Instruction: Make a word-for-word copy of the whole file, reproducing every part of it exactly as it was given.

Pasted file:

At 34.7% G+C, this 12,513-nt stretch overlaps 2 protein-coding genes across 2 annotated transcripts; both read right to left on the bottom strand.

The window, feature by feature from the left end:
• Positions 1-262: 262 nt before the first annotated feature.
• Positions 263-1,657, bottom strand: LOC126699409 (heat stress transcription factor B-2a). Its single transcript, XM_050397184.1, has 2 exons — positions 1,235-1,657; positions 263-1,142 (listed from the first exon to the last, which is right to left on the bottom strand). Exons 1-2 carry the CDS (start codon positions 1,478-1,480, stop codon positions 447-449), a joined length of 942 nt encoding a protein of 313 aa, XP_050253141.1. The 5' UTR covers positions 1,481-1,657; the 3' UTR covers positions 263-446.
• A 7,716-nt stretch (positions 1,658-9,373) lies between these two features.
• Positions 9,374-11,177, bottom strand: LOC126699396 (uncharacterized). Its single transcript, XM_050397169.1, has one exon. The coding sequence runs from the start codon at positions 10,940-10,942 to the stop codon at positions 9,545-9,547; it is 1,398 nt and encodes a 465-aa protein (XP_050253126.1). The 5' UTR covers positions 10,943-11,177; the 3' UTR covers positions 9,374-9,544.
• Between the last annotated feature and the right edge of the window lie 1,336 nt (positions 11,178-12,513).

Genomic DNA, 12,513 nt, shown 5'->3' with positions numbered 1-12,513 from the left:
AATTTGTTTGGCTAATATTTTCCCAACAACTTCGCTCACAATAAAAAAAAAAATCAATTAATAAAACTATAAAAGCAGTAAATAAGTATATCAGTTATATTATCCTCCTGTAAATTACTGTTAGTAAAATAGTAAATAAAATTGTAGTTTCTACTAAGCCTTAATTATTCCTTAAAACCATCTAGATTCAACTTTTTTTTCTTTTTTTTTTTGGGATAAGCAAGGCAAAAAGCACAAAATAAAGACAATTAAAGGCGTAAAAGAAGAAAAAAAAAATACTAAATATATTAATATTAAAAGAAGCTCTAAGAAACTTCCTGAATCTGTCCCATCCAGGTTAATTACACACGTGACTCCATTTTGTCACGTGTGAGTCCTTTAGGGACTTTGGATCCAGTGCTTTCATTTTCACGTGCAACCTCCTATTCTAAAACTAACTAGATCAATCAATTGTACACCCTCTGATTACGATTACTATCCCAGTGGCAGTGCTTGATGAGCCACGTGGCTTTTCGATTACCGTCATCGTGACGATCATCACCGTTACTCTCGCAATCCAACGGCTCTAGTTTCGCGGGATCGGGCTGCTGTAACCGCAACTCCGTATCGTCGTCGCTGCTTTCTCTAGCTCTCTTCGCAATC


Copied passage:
At 34.7% G+C, this 12,513-nt stretch overlaps 2 protein-coding genes across 2 annotated transcripts; both read right to left on the bottom strand.

The window, feature by feature from the left end:
• Positions 1-262: 262 nt before the first annotated feature.
• Positions 263-1,657, bottom strand: LOC126699409 (heat stress transcription factor B-2a). Its single transcript, XM_050397184.1, has 2 exons — positions 1,235-1,657; positions 263-1,142 (listed from the first exon to the last, which is right to left on the bottom strand). Exons 1-2 carry the CDS (start codon positions 1,478-1,480, stop codon positions 447-449), a joined length of 942 nt encoding a protein of 313 aa, XP_050253141.1. The 5' UTR covers positions 1,481-1,657; the 3' UTR covers positions 263-446.
• A 7,716-nt stretch (positions 1,658-9,373) lies between these two features.
• Positions 9,374-11,177, bottom strand: LOC126699396 (uncharacterized). Its single transcript, XM_050397169.1, has one exon. The coding sequence runs from the start codon at positions 10,940-10,942 to the stop codon at positions 9,545-9,547; it is 1,398 nt and encodes a 465-aa protein (XP_050253126.1). The 5' UTR covers positions 10,943-11,177; the 3' UTR covers positions 9,374-9,544.
• Between the last annotated feature and the right edge of the window lie 1,336 nt (positions 11,178-12,513).

Genomic DNA, 12,513 nt, shown 5'->3' with positions numbered 1-12,513 from the left:
AATTTGTTTGGCTAATATTTTCCCAACAACTTCGCTCACAATAAAAAAAAAAATCAATTAATAAAACTATAAAAGCAGTAAATAAGTATATCAGTTATATTATCCTCCTGTAAATTACTGTTAGTAAAATAGTAAATAAAATTGTAGTTTCTACTAAGCCTTAATTATTCCTTAAAACCATCTAGATTCAACTTTTTTTTCTTTTTTTTTTTGGGATAAGCAAGGCAAAAAGCACAAAATAAAGACAATTAAAGGCGTAAAAGAAGAAAAAAAAAATACTAAATATATTAATATTAAAAGAAGCTCTAAGAAACTTCCTGAATCTGTCCCATCCAGGTTAATTACACACGTGACTCCATTTTGTCACGTGTGAGTCCTTTAGGGACTTTGGATCCAGTGCTTTCATTTTCACGTGCAACCTCCTATTCTAAAACTAACTAGATCAATCAATTGTACACCCTCTGATTACGATTACTATCCCAGTGGCAGTGCTTGATGAGCCACGTGGCTTTTCGATTACCGTCATCGTGACGATCATCACCGTTACTCTCGCAATCCAACGGCTCTAGTTTCGCGGGATCGGGCTGCTGTAACCGCAACTCCGTATCGTCGTCGCTGCTTTCTCTAGCTCTCTTCGCAATC